The number of Americans living with Alzheimer’s is growing fast — an estimated 5.7 million Americans of all ages have the disease. In today’s blog, the expert elder law attorneys at Davidson Law Group discuss the details of Alzheimer’s, including signs, symptoms, stages, and treatments.
Dementia vs. Alzheimer’s
Although Alzheimer’s and dementia are sometimes used interchangeably, they’re not the same condition. Dementia is a broad term for memory loss symptoms like forgetfulness and confusion. Alzheimer’s is a type of dementia that causes problems with memory, thinking and behavior. Symptoms of Alzheimer’s usually develop slowly and gradually worsen.
Ages Affected and Progression
While Alzheimer’s is not a normal part of aging, increasing age is the greatest known risk factor. Most often, Alzheimer’s affects those who are 60 and older. Only about 5% of all the people who have it develop symptoms before age 65. The progression rate can vary for each individual.
Alzheimer’s Changes the Entire Brain
Alzheimer’s greatly affects the body’s most powerful organ — the brain. Brain cells deteriorate and die, which eventually destroys memory. Scientists believe that two abnormal structures called plaques and tangles are the leading suspects in damaging and killing brain cells. Plaques, which are deposits of protein fragments, build up between nerve cells. Also, dead and dying nerve cells have tangles, which consist of twisted strands of another protein. These structures spread through the brain’s cortex, disrupting processes that cells need to survive. Over time, the brain shrinks dramatically, affecting nearly all its functions, and the disease progresses.
Early Signs And Symptoms
Some of the early signs of Alzheimer’s may involve:
- Poor judgment and decision making
- Difficulty having a conversation
- Misplacing things and being unable to retrace steps to find them
- Losing track of the date or the season
- Challenges in planning or solving problems
If you or someone you know is experiencing these symptoms, consider seeing a doctor.
No single test can prove that a person has Alzheimer’s, but physicians will often perform a series of tests to consider all possible causes. The assessment might include:
- Brain imaging
- Mental status tests
- Genetic testing
- Medical history
- A neurological exam
- Diagnostic tests
As physicians continue to develop and improve these standard tests, researchers are studying other techniques to better diagnose and track the progress of Alzheimer’s disease. Speak with your doctor to learn more about new tests and treatments.
Typically, Alzheimer’s disease moves slowly through three general stages. Each person may experience symptoms differently.
Mild (early stage) – In the beginning, individuals may still function independently. However, close friends and family begin to observe concerns. A person may have trouble coming up with the right word or name, or they might misplace a valuable object.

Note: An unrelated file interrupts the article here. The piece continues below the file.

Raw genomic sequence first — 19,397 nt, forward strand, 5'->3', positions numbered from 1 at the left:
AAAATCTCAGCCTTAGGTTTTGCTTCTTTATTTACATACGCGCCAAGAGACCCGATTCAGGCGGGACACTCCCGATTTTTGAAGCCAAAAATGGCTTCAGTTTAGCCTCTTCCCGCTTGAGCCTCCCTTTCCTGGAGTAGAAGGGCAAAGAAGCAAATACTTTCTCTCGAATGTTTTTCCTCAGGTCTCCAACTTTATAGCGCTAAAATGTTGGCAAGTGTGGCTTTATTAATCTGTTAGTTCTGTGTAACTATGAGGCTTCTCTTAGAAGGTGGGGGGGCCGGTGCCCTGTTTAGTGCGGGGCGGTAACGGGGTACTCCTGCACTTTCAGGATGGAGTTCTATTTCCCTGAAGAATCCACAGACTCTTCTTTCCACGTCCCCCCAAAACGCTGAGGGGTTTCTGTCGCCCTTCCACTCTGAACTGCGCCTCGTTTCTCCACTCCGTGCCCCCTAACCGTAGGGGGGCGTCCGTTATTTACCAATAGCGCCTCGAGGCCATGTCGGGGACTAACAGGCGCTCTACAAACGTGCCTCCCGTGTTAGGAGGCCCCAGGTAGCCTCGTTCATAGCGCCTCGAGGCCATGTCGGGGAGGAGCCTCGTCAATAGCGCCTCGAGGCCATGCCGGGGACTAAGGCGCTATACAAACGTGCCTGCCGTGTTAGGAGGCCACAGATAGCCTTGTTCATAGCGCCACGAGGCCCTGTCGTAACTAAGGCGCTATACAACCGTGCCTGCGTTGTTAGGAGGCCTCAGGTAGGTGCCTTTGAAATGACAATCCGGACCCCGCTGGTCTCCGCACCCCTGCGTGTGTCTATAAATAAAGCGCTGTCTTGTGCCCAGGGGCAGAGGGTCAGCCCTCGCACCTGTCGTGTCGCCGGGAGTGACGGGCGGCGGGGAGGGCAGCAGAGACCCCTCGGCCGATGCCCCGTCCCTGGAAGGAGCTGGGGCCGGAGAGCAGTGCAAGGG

Moderate (middle stage) – This is typically the longest stage, as damage to brain cells begins to make it difficult to carry out routine tasks. At this point, symptoms may include confusion about where they are, what day it is, and a higher risk of wandering and becoming lost.
Severe (late-stage) – In the final stage, individuals may have difficulty communicating and could lose awareness of their surroundings. They often need major assistance with daily activities, like bathing and eating.
It may be hard to place a person in a specific category since Alzheimer’s stages tend to overlap. When family members and caregivers are familiar with the stages they know what to expect, which might ease some uncertainty and stress going forward.
Treatment and the Future
While no cure for Alzheimer’s exists, medications can temporarily improve symptoms. Different treatments exist for sleep changes, memory, and behavior. A doctor may recommend a medication, such as memantine or donepezil, to balance mood and lower blood pressure. Also, exercising for 20-30 minutes each day will improve cardiovascular health. For further medical advice, it’s best to consult your doctor.
Today, Alzheimer’s is at the center of biomedical research. As researchers try to uncover as much as possible, they hope that a better understanding of the disease will lead to new treatments. Congress is also working on a bill that intends to improve the quality of life for those afflicted with Alzheimer’s.
Related Post: An Overview of Long Term Care Options
How We Can Help
If you or a loved one need long-term care, we are here for you. At the Davidson Law Group, our Elder Law Attorneys are passionate about helping others through life’s difficulties. We offer practical plans that protect your assets and guide you through times of uncertainty. Schedule a free consultation on our website to see how we can find solutions for you!